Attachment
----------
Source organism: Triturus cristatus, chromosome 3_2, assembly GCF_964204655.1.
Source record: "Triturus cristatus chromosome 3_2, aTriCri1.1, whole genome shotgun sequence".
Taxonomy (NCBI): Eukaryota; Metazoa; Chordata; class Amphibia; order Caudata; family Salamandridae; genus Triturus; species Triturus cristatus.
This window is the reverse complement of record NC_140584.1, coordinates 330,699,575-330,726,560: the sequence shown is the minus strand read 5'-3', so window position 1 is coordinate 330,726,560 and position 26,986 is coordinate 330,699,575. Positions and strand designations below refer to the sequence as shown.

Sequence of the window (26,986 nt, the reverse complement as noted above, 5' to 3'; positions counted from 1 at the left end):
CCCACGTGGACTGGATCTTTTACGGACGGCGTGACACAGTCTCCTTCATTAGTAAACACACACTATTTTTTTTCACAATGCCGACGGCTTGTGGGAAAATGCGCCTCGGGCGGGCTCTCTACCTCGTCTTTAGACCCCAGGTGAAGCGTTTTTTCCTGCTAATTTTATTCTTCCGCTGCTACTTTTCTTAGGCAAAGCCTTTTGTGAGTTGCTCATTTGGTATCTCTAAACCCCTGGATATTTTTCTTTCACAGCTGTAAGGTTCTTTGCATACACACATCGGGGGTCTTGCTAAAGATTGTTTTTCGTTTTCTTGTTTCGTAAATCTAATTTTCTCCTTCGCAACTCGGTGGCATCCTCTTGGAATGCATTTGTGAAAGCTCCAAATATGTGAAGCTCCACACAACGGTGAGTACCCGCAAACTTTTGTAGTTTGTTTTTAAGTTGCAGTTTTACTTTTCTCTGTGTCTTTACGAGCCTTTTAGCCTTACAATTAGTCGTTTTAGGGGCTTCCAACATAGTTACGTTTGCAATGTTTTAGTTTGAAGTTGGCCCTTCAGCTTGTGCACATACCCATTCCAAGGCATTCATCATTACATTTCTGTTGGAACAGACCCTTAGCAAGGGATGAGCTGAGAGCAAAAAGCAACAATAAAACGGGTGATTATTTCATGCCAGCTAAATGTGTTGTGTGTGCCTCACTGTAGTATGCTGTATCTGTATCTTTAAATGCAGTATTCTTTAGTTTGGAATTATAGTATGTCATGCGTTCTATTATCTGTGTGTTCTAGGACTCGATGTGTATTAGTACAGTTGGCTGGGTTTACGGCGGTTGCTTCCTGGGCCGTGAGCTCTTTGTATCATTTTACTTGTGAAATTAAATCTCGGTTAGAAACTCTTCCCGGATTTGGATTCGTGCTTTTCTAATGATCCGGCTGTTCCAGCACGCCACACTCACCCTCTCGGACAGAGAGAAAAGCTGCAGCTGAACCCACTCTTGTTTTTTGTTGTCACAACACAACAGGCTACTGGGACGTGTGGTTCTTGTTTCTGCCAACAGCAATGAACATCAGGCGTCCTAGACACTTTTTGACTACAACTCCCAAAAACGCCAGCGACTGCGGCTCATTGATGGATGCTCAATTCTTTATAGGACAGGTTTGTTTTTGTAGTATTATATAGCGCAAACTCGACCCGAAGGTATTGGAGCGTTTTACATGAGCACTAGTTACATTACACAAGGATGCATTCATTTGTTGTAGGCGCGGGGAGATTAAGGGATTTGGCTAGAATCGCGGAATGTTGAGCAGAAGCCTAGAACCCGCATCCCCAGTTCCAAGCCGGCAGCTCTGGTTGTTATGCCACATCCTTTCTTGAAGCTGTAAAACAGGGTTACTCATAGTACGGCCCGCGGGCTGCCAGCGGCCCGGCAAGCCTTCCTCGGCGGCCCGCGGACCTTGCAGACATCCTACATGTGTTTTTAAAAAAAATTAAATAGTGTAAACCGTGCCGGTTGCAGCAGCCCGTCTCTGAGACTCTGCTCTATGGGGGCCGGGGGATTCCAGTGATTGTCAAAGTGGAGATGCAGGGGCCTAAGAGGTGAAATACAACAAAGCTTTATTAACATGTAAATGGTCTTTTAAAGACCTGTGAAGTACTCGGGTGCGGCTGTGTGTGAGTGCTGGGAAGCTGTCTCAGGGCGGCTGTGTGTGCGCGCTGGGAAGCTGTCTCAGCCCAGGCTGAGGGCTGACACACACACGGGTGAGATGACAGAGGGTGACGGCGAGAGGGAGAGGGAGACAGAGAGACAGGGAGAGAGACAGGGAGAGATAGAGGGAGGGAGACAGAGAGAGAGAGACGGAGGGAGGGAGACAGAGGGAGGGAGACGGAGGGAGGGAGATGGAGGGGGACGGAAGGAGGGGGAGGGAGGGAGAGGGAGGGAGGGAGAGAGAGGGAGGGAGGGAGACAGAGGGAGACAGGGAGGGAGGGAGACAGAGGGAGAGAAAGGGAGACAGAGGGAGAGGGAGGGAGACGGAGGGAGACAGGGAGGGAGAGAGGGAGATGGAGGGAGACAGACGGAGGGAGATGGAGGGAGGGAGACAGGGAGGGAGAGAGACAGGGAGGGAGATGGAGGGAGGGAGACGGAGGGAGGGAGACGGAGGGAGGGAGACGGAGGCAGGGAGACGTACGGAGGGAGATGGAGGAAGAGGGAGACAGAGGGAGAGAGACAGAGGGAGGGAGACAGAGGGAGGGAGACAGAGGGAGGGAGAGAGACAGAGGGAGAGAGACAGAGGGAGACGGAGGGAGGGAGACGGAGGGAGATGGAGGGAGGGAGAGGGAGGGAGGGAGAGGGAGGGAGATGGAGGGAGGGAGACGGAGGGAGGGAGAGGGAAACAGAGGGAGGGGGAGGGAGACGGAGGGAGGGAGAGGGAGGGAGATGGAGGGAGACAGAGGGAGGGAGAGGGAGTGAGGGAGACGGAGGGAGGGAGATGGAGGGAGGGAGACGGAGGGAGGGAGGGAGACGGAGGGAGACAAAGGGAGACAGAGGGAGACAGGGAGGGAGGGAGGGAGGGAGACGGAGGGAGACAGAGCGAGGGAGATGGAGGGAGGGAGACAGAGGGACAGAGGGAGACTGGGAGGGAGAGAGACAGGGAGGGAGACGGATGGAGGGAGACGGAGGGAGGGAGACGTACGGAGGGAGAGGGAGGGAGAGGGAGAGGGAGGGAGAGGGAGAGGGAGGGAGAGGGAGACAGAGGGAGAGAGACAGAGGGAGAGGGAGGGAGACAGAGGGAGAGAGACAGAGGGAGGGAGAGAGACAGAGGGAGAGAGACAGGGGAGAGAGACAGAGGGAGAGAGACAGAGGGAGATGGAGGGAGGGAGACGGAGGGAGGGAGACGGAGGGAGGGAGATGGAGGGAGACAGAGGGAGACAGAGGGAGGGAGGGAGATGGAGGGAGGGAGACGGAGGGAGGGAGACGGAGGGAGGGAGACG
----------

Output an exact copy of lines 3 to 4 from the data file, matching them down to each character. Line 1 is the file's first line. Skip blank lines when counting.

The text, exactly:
Taxonomy (NCBI): Eukaryota; Metazoa; Chordata; class Amphibia; order Caudata; family Salamandridae; genus Triturus; species Triturus cristatus.
This window is the reverse complement of record NC_140584.1, coordinates 330,699,575-330,726,560: the sequence shown is the minus strand read 5'-3', so window position 1 is coordinate 330,726,560 and position 26,986 is coordinate 330,699,575. Positions and strand designations below refer to the sequence as shown.